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lundi 19 mars 2012

See Keith Haring's Early Artwork From the Brooklyn Museum Retrospective

Source Art Info by Alanna Martinez
The show is a testament to the artist’s dedicated career, which bridged underground activism, connected a massive network of artists, and helped define a period in the history of New York’s vibrant bohemian culture.
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jeudi 15 mars 2012

BB initials : Bombay Baroda

Pour un passionné de l'art moderne et contemporain indiens ces deux dernières années étaient particulièrement difficiles tant les catalogues de vente, de Londres à New York (sans parler de la disparition de Paris !) s'appauvrissaient graduellement à l'instar du dernier catalogue de Sotheby's NY renouant avec la médiocrité du début des années 2000. Heureusement le dernier catalogue d'Osian's nous sort de cet engrenage. Loin du nombrilisme bling bling auquel nous avait habitué le fondateur de cette récente maison de vente, ce catalogue permet de découvrir l'art indien dans la diversité constituante de sa singularité.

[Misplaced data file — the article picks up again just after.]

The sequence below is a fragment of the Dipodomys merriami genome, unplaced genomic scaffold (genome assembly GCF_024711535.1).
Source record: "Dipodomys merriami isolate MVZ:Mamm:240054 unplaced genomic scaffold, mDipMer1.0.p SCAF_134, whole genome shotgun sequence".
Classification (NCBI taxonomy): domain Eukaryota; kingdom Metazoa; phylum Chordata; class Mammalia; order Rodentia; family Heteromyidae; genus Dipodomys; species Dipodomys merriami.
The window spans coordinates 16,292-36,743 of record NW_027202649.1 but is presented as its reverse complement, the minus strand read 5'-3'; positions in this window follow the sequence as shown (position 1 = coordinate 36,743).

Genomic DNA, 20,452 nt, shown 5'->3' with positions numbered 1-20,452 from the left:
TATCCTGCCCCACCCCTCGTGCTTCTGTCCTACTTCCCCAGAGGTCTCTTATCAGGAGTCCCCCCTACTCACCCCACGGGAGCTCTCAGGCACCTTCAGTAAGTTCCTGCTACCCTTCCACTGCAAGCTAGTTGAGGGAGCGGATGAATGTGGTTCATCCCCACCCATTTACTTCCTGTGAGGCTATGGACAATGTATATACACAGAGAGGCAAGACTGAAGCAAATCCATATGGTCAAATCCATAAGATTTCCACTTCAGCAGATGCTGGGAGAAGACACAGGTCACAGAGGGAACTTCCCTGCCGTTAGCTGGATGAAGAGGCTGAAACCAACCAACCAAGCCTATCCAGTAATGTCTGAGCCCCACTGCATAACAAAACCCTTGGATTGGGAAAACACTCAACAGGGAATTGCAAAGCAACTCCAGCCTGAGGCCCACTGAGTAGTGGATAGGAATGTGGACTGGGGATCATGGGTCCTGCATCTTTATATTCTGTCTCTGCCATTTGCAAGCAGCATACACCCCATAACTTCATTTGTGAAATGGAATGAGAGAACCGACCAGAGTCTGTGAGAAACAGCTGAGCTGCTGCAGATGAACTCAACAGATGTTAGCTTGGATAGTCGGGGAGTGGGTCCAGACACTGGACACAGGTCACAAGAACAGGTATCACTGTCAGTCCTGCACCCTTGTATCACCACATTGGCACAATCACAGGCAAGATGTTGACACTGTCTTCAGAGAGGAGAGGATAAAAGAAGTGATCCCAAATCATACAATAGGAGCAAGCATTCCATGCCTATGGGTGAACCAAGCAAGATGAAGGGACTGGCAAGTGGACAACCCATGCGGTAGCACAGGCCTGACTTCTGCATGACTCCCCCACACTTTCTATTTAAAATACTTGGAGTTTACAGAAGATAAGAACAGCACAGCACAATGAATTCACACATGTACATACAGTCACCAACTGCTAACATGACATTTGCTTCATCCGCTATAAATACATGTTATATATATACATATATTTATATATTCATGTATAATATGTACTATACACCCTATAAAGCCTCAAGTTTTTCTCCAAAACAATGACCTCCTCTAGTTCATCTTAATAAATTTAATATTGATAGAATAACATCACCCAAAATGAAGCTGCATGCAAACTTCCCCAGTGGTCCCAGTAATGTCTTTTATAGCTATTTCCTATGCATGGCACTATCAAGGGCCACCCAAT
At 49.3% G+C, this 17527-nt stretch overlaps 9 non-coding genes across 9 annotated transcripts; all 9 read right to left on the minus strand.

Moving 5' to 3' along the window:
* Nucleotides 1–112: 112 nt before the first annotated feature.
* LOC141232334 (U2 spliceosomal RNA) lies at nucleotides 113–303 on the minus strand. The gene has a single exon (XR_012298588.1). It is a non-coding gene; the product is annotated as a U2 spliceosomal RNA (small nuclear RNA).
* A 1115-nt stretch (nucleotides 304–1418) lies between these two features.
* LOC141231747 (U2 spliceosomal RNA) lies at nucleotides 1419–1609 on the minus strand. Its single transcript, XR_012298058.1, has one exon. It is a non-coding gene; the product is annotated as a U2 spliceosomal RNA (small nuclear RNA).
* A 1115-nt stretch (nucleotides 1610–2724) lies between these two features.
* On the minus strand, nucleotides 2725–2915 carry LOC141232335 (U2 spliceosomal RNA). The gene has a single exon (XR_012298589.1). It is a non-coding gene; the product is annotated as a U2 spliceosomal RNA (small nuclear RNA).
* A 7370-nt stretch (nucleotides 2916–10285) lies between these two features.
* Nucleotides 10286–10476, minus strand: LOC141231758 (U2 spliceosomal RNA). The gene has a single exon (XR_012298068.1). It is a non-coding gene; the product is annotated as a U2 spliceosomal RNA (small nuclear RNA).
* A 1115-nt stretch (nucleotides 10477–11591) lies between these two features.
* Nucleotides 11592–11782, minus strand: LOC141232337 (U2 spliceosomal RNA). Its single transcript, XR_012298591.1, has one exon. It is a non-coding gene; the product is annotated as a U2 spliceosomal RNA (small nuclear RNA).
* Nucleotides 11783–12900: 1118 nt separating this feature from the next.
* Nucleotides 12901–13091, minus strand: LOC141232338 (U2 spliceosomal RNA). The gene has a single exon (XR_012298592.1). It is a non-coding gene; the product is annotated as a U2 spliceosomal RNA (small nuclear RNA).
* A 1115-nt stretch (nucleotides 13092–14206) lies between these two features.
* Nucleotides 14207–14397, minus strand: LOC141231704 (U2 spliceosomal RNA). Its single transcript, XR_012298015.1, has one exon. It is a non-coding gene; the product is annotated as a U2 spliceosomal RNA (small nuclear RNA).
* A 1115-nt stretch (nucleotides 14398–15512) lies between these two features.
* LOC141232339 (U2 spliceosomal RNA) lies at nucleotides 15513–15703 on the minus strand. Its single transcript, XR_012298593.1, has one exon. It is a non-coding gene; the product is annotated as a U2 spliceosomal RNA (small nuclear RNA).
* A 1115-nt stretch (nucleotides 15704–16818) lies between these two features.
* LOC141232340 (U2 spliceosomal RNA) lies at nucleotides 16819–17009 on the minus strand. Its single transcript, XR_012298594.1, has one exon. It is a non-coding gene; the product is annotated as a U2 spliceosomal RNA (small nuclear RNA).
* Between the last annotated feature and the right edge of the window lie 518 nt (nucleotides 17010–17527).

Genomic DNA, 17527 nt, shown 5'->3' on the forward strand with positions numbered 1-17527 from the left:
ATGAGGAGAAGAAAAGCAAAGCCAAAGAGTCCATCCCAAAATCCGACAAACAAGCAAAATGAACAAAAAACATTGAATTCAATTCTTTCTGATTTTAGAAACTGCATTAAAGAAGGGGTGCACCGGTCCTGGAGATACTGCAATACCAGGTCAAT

> catalogue en ligne

lundi 12 mars 2012

Moving on from Jangarh: Gond art comes into its own

The Sunday Guardian by Aditi Uberoi
Gond art, for centuries, has adorned the walls of the Pardhan Gond tribe homes in Central India. However, over the last two to three years, interest in the art has escalated among city-dwellers and foreign collectors, with its growing accessibility, vibrancy and affordability. The credit for popularising the art form, formalising many of its styles and its transformation on canvas, is always attributed to the father of Gond Art, Jangarh Shyam. His mysterious death in Japan left his admirers bereaved but during his lifetime, he gave help and guidance to many of his tribe whose only livelihood is painting. Artist Arpana Caur, one of the first collectors of tribal art in India, reminisces of the time she met Jangarh. "Even though he was already quite famous when I met him, his manner was always that of a sweet village boy. He would have been so happy to see his tribe do so well now."
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mardi 6 mars 2012

Brazilian Art Exhibition Builds Bridges to India

Source Divanee by Hanifa Haris
From BRIC to Bollywood, a new bridge in the relationship between Brazil and India has marked a new era for the countries. Índia Lado a Lado (India Side by Side), a contemporary art exhibition of Indian artists traveling through Brazil, reflects this bond. The countries have long been tied through their shared colonial histories. The first bilateral treaties between India and Brazil arose in the 16th and 18th centuries, while both were colonies of Portugal, resulting in an exchange of flora, fauna, food, customs and clothing. This exhibition explores the modern relationship between the countries.